With torn intestines and a calm face; and the policeman who once had
Warned one for riding bicycles on footpaths; his arm was torn off;
He died in agony; and then through hospitals, operation tables, back to
Homeland quietness; down through the East Indies, and the quiet wonder of
Panama; to a home, years, that were no count of time, had almost made
Forgotten; and one felt like something from another world; apart.

Twenty Five:
Quiet normality in Moeawatea Valley, valley that sleeps in the
Daytime. A few scattered settlers in vast forest areas under the shadow of
Egmont; where horses could not pull, we pulled; sweating up cliff faces,
The last garment, tattered shorts, put on shoulders to keep fencing posts
From chaffing; shearing sheep, building houses, cooking, reading, swimming
Flooded rivers after timber, swapping lies about pig hunts; producing
Wool for a glutted market, struggling to meet interest, ever mounting interest
On mortgages, hoping for one day land sale, and riches; and trampling
On the flowers at our feet; food that grew abundantly, water power page 5 that asked
To be used to make the wool we threw away into the socks we needed;
Better had we tilled the few flats, and let the hills stay in forest; found
Bits of industry for off days; but we had been sick, and we were getting
Well again . . . and there was the loveliness after rain, the bell birds
In crimson Rata trees, sheep stringing out on the ridge.

Gone were dreams in the daytime; and down one reeking lane after
Another, fronted with blasphemous names, "Five Happiness Courts", "Blessed
Harmoney Alleyways", where people rotted in conditions intolerable in the
New Industry that went to make men rich; make who rich, I never really
Found out; all connected with the business seemed to be rotting in one
Way or another. A long way from Taranaki to Shanghai? Not at all—though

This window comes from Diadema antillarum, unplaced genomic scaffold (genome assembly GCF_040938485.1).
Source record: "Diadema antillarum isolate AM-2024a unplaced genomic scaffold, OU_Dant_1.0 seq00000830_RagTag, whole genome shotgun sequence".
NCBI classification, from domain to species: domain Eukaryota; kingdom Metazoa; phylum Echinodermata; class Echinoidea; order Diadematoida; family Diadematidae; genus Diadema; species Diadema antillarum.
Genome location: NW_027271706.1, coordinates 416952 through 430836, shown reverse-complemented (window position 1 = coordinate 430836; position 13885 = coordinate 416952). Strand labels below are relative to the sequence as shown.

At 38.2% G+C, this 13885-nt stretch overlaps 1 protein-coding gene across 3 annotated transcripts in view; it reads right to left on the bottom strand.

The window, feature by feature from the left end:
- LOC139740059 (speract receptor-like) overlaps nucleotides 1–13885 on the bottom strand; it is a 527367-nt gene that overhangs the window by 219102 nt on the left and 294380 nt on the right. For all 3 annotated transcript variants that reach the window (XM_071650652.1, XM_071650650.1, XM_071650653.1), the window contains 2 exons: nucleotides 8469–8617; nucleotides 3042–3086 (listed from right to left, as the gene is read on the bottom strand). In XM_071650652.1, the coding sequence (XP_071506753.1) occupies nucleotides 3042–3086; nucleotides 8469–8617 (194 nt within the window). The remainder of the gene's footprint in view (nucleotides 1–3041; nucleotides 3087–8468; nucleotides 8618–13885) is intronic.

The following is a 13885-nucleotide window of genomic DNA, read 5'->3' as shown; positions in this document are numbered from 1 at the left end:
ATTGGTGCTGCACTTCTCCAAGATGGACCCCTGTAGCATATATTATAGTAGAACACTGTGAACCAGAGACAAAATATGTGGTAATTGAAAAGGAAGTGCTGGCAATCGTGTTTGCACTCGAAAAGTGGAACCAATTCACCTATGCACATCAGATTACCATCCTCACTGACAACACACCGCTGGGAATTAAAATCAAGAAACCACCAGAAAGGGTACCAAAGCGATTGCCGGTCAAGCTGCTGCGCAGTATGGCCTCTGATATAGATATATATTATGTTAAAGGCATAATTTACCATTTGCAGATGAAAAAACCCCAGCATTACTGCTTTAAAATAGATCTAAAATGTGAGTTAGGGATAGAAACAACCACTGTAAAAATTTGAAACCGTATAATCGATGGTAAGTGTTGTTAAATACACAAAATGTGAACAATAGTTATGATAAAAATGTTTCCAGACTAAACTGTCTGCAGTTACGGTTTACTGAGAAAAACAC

The way did lie through a fertiliser factory in Botany Bay, wireless room
On a freighter picking up indentured labour at Rabaul, Ocean Island, Nauru,
Then on to Ilo Ilo and Hongkong; and one saw ways of working, and of using
Men, one had not known of before; and dissatisfaction came, which deepened as
One pressed through Shanghai lanes; and one watched history being made,
Watched what happened to those who fought warlords; watched lives that
Snatched at shadows, and left the substantial; wondered how shadows could
Be made so real, given great names, armies, titles, newspapers; while in
Ten thousand villages the substantial lay neglected; then one Spring
To a shabby city not far from reeking Shanghai, to see Plum Blossom beside
A great lake; and on the return walk to the railway station to see
Other blossoms; five lads stripped and being dumped; an unshaven red
Eyed little man with a pistol, pressing it against each throbbing brain
In turn; end what had been effort to help the rotting fingers, scalded arms
Of silk filature children one had seen so helplessly; they didn't look
Much like what we had heard to be labour leaders, but that is what Shanghai
Papers said next day they were; a fat shop apprentice clapped his hands
After each shot, turning a laughing face upward; all this indelible ink
Written on the parchment of one's skull. Then there were days in escape
From Shanghai's concentrated misery; days in Tien Ping San; soft glory of
Leaves, Shih Hu, Mo Do, Junk sails from the top of Quinsan Hill; then a
Change in scene—Mongolian plains, famine swept Saratsi2 and a crazy canal,
Corpses raked into holes; grain merchants fat and happy, sunshine, bandits,
Ingram3 the doctor delousing peasants; intellectuals on summer vacation
Concerned about face and fame in the midst of unutterable horror; and then
In other years to other fields; Japan, Korea, Sungari River in Summer